Market Risk: Is the risk that arises from changes in rates or market prices in various markets and includes interest rate, equity, preferred shares, real estate, and currency risk. First Canadian’s market risk arises through its investing activities. To help mitigate this risk the Company’s Investment Policy has established criteria specific to credit quality and exposure limits. The Company’s surplus capital is weighted in preferred shares and equities and the fair value of these investments are directly obtained from the general market.
Insurance Risk: Is the risk of loss arising from the frequency of claims, duration of claims or the benefit payment exceeding what is expected. First Canadian’s insurance risk is sensitive to morbidity incidence, and lapses occurrence. Mortality, morbidity termination and expense experience complete the insurance risk exposure. All insurance risk is located in Canada and the policies and coverage term are of short durations. The Company uses various reinsurance strategies to mitigate its insurance risk exposure.
Credit Risk: Is the potential for a financial loss arising from the potential default of a counterparty or the deterioration in a counterparty’s credit worthiness. First Canadian’s credit risk is specific to its receivables, recoverable assets and other assets where the counterparty may experiences financial difficulties and is unable to pay its obligation as they come due. To help mitigate this risk the Company’s Lending Policy has established criteria related to credit quality, exposure limits and collateral requirements. The Company actively manages its past due receivables.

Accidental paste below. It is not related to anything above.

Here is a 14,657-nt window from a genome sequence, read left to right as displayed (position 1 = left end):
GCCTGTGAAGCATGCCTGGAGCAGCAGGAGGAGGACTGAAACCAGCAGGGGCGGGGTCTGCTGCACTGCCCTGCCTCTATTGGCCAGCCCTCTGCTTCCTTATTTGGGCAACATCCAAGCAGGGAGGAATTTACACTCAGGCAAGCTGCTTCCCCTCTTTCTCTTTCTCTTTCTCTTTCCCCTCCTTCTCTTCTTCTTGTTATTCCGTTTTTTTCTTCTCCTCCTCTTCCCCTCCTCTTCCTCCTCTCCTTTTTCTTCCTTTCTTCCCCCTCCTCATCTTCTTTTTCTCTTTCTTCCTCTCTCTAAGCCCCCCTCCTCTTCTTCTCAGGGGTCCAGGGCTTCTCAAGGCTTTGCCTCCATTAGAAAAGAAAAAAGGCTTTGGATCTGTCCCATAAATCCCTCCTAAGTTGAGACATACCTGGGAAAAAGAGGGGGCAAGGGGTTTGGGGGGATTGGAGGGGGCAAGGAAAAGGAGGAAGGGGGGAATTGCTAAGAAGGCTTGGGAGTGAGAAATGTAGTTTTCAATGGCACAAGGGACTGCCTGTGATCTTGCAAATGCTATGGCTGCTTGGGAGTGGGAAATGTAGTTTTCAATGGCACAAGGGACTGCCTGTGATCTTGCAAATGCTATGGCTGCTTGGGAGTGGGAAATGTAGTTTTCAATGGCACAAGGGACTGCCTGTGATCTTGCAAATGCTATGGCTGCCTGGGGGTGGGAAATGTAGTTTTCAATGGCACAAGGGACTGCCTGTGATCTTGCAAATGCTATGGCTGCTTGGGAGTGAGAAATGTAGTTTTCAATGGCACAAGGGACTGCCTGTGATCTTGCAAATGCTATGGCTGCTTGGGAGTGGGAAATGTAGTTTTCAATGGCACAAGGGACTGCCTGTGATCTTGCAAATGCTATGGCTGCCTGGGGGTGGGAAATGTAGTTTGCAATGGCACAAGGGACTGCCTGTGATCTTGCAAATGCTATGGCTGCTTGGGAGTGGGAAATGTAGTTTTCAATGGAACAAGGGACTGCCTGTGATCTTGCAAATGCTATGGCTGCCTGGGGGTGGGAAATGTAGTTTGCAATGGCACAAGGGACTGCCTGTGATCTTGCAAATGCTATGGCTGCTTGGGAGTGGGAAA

Operational Risk: Is the potential for loss resulting from inadequate or failed internal processes or controls; human error and failed systems; or from external events and includes legal risk but excludes strategic risk and reputational risk. First Canadian’s operating risk is mitigated by implementing policies and procedures directed at identified risks; employing knowledgeable and experienced senior managers and qualified professionals; segregation of duties among employees; and through engagements with the Parent’s department of Internal Audit. Senior management is responsible for defining the framework for identifying risks and developing the appropriate risk management policies. The Board of Directors, both directly or through its committees, reviews and approves key policies and implements specific reporting procedures to enable them to monitor compliance over significant areas of risk.
Diversification Credit: Is an offset against risk aggregation. Risk aggregation is the sum that each adverse risk event, viewed individually in isolation from other identified risks, are correlated to the adverse event. A diversification credit results due to the uncorrelated nature of above risks, the diversity of the Company’s business lines and the broad geographical distribution of Company’s policy holders.
Regulators scalar: As determined by OSFI a 5% scalar adjustment is applied to the sum of the above identified risks less the diversification credit.
More information about the LICAT may be found on OSFI’s website Guideline “A”, Life Insurance Adequacy Test: